We’ve long taken for granted the notion that children’s toys can, and perhaps should, be both educational and fun. But this was a relatively novel idea when Pacific University alumnus Alfred Carlton “A.C.” Gilbert (1884-1961) invented the Erector set in the early 1900s.
In July, staff in the Pacific University Archives completed a project to create the first digital inventory of artifacts held by the Pacific University Museum. Among the artifacts discovered in storage were Pacific’s service flag, a relic of the 1940s, when hundreds of students and recent alumni headed overseas to fight in World War II.
In the Spring of 1943, the Associated Women Students at Pacific University created a service flag to honor those serving in the war and those who had been killed. The flag was first hung in the Forest Grove Congregational Church, then Marsh Hall, during the war. Its current whereabouts (2010) are unknown.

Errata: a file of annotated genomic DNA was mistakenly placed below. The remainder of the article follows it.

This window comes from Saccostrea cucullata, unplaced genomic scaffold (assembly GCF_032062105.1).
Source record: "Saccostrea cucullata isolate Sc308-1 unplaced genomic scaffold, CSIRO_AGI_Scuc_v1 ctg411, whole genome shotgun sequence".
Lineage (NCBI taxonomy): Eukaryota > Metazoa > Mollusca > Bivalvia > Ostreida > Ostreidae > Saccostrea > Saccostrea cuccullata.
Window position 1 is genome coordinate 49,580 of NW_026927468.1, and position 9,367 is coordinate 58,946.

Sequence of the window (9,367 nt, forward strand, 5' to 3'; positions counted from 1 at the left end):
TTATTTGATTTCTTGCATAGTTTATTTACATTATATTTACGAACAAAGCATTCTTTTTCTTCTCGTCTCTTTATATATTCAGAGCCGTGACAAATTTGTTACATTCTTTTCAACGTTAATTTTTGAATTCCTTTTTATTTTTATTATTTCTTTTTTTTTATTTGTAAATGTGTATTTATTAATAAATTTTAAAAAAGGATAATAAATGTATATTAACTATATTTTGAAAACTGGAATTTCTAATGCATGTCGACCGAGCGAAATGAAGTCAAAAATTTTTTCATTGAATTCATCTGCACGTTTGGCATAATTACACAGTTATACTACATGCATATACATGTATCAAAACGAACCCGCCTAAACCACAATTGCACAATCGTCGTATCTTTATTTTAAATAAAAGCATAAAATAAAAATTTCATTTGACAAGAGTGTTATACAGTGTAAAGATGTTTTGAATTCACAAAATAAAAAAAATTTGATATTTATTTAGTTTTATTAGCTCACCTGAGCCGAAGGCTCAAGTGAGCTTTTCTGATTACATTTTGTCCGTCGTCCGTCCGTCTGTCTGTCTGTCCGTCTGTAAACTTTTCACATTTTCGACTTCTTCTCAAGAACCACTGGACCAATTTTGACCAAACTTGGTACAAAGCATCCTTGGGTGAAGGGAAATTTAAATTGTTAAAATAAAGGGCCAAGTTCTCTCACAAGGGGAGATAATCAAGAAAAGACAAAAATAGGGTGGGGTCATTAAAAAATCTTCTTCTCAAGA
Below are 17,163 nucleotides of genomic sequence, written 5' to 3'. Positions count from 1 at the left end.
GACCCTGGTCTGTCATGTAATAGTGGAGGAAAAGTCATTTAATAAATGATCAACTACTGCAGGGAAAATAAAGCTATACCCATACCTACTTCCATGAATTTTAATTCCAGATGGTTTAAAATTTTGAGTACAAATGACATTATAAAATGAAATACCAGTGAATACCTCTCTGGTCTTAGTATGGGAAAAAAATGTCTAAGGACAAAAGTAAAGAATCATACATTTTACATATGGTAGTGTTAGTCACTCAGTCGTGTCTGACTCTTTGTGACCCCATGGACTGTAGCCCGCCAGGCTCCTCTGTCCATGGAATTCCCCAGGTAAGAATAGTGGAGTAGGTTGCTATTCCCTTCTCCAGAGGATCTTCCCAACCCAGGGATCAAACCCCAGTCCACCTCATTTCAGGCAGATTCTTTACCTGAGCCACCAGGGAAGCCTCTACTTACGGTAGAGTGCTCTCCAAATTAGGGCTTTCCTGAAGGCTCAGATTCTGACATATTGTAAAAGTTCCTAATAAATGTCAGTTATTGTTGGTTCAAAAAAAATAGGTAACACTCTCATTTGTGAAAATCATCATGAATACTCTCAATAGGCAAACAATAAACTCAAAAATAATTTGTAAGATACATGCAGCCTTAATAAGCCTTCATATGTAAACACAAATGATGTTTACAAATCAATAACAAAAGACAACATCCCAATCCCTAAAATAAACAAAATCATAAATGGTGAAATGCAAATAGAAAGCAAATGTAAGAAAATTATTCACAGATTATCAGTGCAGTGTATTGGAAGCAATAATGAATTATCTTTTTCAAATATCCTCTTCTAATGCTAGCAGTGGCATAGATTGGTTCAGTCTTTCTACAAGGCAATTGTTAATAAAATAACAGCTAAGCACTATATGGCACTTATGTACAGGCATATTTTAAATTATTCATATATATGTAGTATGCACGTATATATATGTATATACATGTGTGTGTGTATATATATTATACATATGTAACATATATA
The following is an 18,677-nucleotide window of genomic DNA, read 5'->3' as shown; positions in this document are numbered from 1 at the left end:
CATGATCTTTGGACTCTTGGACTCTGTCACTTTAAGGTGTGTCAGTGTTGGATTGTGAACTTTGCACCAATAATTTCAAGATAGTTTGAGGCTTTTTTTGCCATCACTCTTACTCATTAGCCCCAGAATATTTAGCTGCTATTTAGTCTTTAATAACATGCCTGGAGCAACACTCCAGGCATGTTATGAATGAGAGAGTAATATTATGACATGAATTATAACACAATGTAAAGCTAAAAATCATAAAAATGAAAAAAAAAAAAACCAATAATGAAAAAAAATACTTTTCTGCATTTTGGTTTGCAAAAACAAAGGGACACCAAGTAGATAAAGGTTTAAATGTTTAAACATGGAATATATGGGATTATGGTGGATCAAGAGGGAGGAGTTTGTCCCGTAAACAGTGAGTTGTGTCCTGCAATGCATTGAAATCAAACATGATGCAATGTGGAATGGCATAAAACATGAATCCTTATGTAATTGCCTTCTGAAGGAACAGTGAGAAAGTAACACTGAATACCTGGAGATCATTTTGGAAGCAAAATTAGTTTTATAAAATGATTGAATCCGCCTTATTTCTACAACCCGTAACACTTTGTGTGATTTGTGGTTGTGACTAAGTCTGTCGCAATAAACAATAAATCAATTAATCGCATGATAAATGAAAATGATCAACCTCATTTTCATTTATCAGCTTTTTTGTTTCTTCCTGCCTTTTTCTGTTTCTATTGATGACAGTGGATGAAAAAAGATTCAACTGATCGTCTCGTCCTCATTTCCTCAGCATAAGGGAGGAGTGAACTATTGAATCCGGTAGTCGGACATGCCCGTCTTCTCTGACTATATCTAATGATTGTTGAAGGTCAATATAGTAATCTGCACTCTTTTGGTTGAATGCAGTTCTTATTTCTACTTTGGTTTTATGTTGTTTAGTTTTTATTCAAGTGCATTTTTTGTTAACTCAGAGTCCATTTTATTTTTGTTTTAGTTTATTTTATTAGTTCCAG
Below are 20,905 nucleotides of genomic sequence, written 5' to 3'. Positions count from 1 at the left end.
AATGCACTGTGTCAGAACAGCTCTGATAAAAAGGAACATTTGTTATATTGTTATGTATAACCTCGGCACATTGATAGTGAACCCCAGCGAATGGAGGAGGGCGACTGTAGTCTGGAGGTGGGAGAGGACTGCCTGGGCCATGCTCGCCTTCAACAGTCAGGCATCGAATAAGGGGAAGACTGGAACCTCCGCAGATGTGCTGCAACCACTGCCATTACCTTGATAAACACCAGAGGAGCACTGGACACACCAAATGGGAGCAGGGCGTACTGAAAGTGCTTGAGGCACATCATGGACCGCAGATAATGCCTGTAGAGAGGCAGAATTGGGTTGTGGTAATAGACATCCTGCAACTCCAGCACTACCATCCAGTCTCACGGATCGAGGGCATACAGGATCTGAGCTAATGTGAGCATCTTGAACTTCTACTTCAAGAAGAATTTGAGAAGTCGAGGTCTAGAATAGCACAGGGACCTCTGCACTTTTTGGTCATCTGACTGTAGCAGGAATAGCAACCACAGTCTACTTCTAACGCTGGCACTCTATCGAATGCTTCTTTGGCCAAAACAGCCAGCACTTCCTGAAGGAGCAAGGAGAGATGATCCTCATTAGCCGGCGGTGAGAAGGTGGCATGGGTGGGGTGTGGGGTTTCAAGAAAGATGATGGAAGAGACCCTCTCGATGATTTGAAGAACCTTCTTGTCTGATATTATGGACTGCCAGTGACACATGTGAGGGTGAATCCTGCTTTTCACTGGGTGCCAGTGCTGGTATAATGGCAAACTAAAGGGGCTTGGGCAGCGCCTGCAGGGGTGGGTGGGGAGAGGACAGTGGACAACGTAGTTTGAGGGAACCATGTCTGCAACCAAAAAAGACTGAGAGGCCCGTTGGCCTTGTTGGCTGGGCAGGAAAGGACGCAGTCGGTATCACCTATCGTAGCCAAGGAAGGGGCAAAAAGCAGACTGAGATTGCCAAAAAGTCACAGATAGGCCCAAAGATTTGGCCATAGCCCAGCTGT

Membership in the Alpha Zeta Fraternity at Pacific University is a lifetime affair. Just ask these members from the 1960s, an era of Boxer tosses, hijinks and serious Greek pride.
“Basketball is practically a new game at Pacific and yet the little experience we have had in practice and interclass games has shown us that there is good material both among the girls and boys out of which to develop winning teams.”
Generous donations in hard times led to the matching gift that made Marsh Hall possible
Elva Whitney-Parker ‘53 only attended Pacific University for a class or two, but the memories of her time as part of the Pacific community have lingered.